Fleetwood Mac is summer listening with pop and heft


Summer listening, like summer reading, entails a commitment to leisure and comfort, especially considering the volume of pop music genres producing so many fresh sounds at such a huge volume. But despite the reflex to check out with a beach-burning romance novel, or a breathtaking thriller, choosing a vacation diversion certainly doesn’t mean abandoning reason completely and indulging in the collected works of, say, LMFAO. There needs to be enough heft to keep the brain’s internal jukebox engaged, but not to Zappa-esque proportions.

For that reason and more for a few weeks this summer while working my way up and down the Mississippi River I listened to, and read about, Fleetwood Mac. At the end of that time, I was convinced anew of the ever-evolving genius of a band able to not only reinvent themselves where others vanished into obscurity, but to come together amid pressure, heartbreak and mounds of cocaine to create music that lasts.

The Fleetwood Mac choice wasn’t necessarily out of the blue. Stevie Nicks recently confirmed a Fleetwood Mac reunion tour for 2013. Too, this year marks the 35th anniversary of “Rumours,” the 1977 rock classic, a record that its co-producer Ken Caillat documents in the recently published “Making Rumours.”


And a new tribute album, “Just Tell Me That You Want Me” (Concord) curated by music supervisor and longtime Wes Anderson collaborator Randall Poster, offers Mac reinterpretations from across the band’s four different incarnations. Artists including present-day tastemakers such as MGMT, Lykke Li, Antony Hegarty and Best Coast, and vets like ZZ Top’s Billy Gibbons, Marianne Faithfull and the New Pornographers, tackle the myriad stylistic gems that can still pop when they burst from the radio.

Two founding members of Fleetwood Mac, drummer Mick Fleetwood and bassist John McVie, have guided the band with fluid power since their birth in England in 1967 while their singers, keyboardist and guitarists — including Peter Green, Bob Welch (who died earlier this year), Christine McVie and, since 1975, Lindsey Buckingham and Stevie Nicks — have come and gone.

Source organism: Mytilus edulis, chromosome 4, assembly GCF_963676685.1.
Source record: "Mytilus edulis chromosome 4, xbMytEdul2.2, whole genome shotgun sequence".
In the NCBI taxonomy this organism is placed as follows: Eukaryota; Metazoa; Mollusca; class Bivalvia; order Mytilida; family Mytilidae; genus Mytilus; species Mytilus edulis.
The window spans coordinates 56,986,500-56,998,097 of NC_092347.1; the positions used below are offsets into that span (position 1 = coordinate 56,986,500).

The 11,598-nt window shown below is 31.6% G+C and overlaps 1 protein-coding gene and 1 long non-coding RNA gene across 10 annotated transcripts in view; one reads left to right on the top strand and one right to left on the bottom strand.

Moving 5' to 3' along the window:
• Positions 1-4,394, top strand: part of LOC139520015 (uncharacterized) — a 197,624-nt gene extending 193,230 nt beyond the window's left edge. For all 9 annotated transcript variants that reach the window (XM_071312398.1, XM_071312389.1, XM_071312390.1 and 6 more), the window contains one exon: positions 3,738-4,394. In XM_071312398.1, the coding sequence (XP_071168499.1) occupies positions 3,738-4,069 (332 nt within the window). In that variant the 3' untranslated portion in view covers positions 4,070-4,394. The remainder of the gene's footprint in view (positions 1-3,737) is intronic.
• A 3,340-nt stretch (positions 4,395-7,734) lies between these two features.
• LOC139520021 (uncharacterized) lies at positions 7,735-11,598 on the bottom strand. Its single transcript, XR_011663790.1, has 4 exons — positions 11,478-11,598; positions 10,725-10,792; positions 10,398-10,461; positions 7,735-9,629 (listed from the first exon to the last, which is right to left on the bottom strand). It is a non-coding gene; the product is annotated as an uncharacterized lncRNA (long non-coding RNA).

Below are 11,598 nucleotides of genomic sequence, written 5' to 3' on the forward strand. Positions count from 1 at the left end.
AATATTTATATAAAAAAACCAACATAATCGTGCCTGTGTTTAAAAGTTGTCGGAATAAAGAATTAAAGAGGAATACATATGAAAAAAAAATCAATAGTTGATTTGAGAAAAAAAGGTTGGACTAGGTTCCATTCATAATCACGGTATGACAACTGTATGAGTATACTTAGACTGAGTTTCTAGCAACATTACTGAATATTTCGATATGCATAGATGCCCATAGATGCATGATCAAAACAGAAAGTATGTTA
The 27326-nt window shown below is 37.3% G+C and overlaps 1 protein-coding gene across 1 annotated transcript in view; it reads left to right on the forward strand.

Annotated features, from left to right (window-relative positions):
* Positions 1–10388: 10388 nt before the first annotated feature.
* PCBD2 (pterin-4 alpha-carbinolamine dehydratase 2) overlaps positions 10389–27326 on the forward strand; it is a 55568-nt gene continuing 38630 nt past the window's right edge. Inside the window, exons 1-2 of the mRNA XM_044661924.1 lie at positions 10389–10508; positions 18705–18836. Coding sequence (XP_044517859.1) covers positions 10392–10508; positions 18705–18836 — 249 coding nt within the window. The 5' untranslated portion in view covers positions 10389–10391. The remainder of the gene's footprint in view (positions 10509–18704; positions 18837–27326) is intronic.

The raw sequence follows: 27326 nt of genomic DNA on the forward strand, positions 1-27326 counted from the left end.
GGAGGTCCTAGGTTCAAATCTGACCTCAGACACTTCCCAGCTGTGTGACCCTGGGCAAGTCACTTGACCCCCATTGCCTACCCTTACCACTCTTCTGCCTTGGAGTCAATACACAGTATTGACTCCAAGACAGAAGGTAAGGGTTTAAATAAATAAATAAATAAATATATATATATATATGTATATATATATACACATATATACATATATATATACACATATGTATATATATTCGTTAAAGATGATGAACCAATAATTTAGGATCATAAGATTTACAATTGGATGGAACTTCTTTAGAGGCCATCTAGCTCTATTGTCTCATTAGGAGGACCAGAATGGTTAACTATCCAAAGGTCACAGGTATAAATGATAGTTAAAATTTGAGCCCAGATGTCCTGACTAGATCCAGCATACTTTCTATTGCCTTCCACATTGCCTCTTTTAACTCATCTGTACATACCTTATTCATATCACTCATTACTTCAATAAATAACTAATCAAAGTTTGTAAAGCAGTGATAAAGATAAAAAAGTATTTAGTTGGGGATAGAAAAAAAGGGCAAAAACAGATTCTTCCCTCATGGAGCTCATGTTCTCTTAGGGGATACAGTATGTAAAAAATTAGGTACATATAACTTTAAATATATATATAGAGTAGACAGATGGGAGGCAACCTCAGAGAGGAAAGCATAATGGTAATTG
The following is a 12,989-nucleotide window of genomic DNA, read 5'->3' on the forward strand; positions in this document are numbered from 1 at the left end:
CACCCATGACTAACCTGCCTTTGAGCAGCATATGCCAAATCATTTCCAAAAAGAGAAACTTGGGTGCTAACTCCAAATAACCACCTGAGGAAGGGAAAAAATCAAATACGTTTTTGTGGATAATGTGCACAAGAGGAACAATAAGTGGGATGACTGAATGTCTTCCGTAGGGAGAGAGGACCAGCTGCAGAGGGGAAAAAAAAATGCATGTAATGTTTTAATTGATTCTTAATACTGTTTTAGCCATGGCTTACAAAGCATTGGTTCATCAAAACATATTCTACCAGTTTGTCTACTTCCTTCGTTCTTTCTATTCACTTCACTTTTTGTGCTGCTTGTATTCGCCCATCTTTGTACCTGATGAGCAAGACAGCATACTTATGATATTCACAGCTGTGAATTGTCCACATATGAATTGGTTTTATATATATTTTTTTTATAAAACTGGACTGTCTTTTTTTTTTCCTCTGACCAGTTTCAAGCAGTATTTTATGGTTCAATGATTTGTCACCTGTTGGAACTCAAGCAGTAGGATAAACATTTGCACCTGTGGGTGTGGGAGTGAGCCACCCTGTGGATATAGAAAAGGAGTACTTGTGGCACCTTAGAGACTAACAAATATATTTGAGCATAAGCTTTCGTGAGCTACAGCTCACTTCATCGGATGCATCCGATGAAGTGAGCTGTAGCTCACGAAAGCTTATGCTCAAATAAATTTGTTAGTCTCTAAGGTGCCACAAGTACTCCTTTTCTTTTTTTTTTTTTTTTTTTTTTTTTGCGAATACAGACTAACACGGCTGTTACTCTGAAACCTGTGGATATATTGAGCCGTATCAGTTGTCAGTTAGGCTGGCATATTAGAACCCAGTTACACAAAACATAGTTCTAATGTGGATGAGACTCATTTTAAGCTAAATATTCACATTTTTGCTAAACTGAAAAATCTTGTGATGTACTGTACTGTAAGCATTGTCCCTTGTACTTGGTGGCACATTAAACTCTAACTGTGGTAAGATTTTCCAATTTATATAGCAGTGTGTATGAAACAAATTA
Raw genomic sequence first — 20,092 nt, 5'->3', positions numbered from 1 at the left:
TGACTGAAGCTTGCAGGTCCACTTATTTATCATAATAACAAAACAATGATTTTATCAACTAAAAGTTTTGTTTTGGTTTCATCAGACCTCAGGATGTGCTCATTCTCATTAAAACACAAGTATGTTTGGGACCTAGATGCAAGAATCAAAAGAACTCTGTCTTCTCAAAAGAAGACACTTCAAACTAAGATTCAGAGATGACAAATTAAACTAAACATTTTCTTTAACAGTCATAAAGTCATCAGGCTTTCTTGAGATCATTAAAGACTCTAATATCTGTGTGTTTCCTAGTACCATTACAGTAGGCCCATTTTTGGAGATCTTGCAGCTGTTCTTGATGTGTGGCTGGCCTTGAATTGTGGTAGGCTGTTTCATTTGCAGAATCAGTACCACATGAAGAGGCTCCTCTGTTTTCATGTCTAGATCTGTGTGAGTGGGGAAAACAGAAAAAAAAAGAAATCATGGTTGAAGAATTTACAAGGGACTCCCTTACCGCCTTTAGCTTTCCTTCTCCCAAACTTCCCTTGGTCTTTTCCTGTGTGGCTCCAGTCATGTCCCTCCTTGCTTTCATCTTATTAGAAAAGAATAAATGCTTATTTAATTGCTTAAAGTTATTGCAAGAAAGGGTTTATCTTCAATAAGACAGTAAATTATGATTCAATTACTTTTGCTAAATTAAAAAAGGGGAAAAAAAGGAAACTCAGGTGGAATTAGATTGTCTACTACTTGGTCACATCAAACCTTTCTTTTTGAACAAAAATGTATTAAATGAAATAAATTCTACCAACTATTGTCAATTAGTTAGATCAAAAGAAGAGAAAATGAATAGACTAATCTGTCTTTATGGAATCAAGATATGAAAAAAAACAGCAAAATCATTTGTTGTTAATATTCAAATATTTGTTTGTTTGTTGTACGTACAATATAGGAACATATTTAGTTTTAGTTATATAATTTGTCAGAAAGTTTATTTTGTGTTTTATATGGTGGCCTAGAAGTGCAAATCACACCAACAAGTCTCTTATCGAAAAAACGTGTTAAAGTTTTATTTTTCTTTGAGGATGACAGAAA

“Just Tell Me You Want Me” co-producer Poster (with Gelya Robb) grew up following the many incarnations of Fleetwood Mac, he told me during a recent phone conversation. He thinks one overlooked aspect of the group is the depth within each lineup. “On the one hand, there’s so much familiarity, and yet on the other hand there’s almost so much of it that’s really been shrouded over time.” That familiarity arrived via the classic roster of Nicks, Buckingham, Fleetwood, John McVie and his then-wife, Christine McVie, who created the brilliant triumvirate of the self-titled “Fleetwood Mac” (1975), “Rumours” (1977) and “Tusk” in 1979.

But the music stretches back 45 years, when guitarist Green and drummer Mick Fleetwood left John Mayall’s Bluesbreakers to start their own band. Soon McVie followed, and the new group forged a sound that channeled American electric blues through a maturing, post-British Invasion music exploring volume. Hear the band’s late ‘60s work, represented by ZZ Top’s Gibbons on “Oh Well,” and you’ll understand where Led Zeppelin got early inspiration.

Poster said that the Green period is often ignored, and believes that guitarist Green was “the first person who took American blues and filtered it through the British blues movement, and it came out rock and roll.”

After Green departed, McVie and Fleetwood hired singer/guitarist Danny Kirwan, later added Welch to the lineup and released a few decent transitional records. Within three years, though, both Welch and Kirwan were out, and the remaining members hired a San Francisco duo who went by the name Buckingham Nicks to take over on guitar and vocals.


This most fruitful period is documented in “Making Rumours,” Caillat’s version of the 1976 creation of “Rumours,” Fleetwood Mac’s 11th (!) album. “Rumours” is nearly as well-known for the inter-band relationships, three different ones, in various states of dissolution during recording as it is for the music.

Caillat’s book unpacks those destined-to-be classics, “Go Your Own Way,” “Don’t Stop,” “The Chain,” “Dreams,” “Gold Dust Woman” and others, in ways that cast light on the often discordant (and cocaine-, marijuana- and gin-fueled) process. One great tidbit: Nicks wrote “Dreams” in Sly Stone’s rehearsal space, which Caillat describes as having “a four-poster bed covered in black fur and an entrance resembling two furry red lips.”

Poster said that inhabiting the emotions that created “Rumours” and its even-better follow-up, “Tusk,” made covering these songs difficult, a truth that’s exemplified at times on the album. British duo the Kills’ version of “Dreams” suffers from this: After hearing their tentative, by-the-numbers version, the only absolution is to wash it away with Stevie. More engaging is L.A. hard pop band Best Coast reimagining “Rhiannon” as a defiant, melodic rock anthem.

And best, and strangest, is MGMT’s nine-minute, album-closing version of “Future Games,” the title track of a Bob Welch-era album.”It’s like music from outer space, really,” said Poster of MGMT’s version, and Mac’s influence, “and it does speak to how these songs evolve, and live on, and are filtered through another sensibility.”